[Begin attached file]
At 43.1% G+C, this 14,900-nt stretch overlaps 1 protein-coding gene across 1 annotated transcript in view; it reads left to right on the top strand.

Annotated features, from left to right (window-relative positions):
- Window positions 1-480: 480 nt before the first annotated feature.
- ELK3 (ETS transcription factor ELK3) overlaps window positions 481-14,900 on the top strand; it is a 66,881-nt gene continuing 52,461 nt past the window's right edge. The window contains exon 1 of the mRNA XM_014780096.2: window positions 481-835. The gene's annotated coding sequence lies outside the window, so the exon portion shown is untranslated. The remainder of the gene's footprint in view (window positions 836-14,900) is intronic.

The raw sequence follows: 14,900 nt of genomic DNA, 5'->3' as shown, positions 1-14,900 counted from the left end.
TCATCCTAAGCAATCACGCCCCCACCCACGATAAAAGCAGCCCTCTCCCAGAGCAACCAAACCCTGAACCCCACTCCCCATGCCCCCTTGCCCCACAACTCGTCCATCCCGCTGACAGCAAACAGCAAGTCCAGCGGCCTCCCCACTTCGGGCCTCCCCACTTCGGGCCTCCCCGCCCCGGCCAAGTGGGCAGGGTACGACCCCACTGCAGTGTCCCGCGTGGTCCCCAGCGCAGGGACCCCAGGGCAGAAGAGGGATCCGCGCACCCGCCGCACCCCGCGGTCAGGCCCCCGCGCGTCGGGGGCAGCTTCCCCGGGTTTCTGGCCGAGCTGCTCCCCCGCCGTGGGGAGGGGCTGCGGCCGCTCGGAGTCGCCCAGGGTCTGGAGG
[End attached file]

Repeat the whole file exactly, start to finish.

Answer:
At 43.1% G+C, this 14,900-nt stretch overlaps 1 protein-coding gene across 1 annotated transcript in view; it reads left to right on the top strand.

Annotated features, from left to right (window-relative positions):
- Window positions 1-480: 480 nt before the first annotated feature.
- ELK3 (ETS transcription factor ELK3) overlaps window positions 481-14,900 on the top strand; it is a 66,881-nt gene continuing 52,461 nt past the window's right edge. The window contains exon 1 of the mRNA XM_014780096.2: window positions 481-835. The gene's annotated coding sequence lies outside the window, so the exon portion shown is untranslated. The remainder of the gene's footprint in view (window positions 836-14,900) is intronic.

The raw sequence follows: 14,900 nt of genomic DNA, 5'->3' as shown, positions 1-14,900 counted from the left end.
TCATCCTAAGCAATCACGCCCCCACCCACGATAAAAGCAGCCCTCTCCCAGAGCAACCAAACCCTGAACCCCACTCCCCATGCCCCCTTGCCCCACAACTCGTCCATCCCGCTGACAGCAAACAGCAAGTCCAGCGGCCTCCCCACTTCGGGCCTCCCCACTTCGGGCCTCCCCGCCCCGGCCAAGTGGGCAGGGTACGACCCCACTGCAGTGTCCCGCGTGGTCCCCAGCGCAGGGACCCCAGGGCAGAAGAGGGATCCGCGCACCCGCCGCACCCCGCGGTCAGGCCCCCGCGCGTCGGGGGCAGCTTCCCCGGGTTTCTGGCCGAGCTGCTCCCCCGCCGTGGGGAGGGGCTGCGGCCGCTCGGAGTCGCCCAGGGTCTGGAGG